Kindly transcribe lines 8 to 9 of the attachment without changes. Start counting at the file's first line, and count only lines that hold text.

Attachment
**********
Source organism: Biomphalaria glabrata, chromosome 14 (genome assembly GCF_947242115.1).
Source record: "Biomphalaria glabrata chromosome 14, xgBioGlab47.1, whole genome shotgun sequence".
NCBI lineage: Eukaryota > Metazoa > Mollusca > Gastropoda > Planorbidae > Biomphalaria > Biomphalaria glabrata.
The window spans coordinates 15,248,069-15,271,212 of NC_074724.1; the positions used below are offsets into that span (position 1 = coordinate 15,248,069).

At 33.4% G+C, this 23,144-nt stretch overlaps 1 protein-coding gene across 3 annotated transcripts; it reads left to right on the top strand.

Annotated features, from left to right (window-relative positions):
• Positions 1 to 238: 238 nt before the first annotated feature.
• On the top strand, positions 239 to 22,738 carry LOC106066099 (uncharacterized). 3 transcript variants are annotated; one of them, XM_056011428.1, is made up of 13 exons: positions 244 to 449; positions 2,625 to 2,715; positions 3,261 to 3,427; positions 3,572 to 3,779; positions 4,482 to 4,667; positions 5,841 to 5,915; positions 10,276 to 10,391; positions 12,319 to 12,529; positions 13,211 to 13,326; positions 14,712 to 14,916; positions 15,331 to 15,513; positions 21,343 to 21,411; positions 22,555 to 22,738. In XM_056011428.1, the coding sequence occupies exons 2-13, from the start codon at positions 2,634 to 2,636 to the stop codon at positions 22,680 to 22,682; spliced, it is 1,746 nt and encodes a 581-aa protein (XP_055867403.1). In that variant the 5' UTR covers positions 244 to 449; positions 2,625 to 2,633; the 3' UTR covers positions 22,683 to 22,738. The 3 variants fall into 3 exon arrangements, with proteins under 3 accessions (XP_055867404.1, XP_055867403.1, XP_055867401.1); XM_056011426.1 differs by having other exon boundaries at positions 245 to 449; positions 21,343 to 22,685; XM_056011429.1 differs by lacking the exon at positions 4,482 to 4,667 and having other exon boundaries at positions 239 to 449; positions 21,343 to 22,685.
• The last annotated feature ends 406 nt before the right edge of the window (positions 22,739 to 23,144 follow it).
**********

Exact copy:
• On the top strand, positions 239 to 22,738 carry LOC106066099 (uncharacterized). 3 transcript variants are annotated; one of them, XM_056011428.1, is made up of 13 exons: positions 244 to 449; positions 2,625 to 2,715; positions 3,261 to 3,427; positions 3,572 to 3,779; positions 4,482 to 4,667; positions 5,841 to 5,915; positions 10,276 to 10,391; positions 12,319 to 12,529; positions 13,211 to 13,326; positions 14,712 to 14,916; positions 15,331 to 15,513; positions 21,343 to 21,411; positions 22,555 to 22,738. In XM_056011428.1, the coding sequence occupies exons 2-13, from the start codon at positions 2,634 to 2,636 to the stop codon at positions 22,680 to 22,682; spliced, it is 1,746 nt and encodes a 581-aa protein (XP_055867403.1). In that variant the 5' UTR covers positions 244 to 449; positions 2,625 to 2,633; the 3' UTR covers positions 22,683 to 22,738. The 3 variants fall into 3 exon arrangements, with proteins under 3 accessions (XP_055867404.1, XP_055867403.1, XP_055867401.1); XM_056011426.1 differs by having other exon boundaries at positions 245 to 449; positions 21,343 to 22,685; XM_056011429.1 differs by lacking the exon at positions 4,482 to 4,667 and having other exon boundaries at positions 239 to 449; positions 21,343 to 22,685.
• The last annotated feature ends 406 nt before the right edge of the window (positions 22,739 to 23,144 follow it).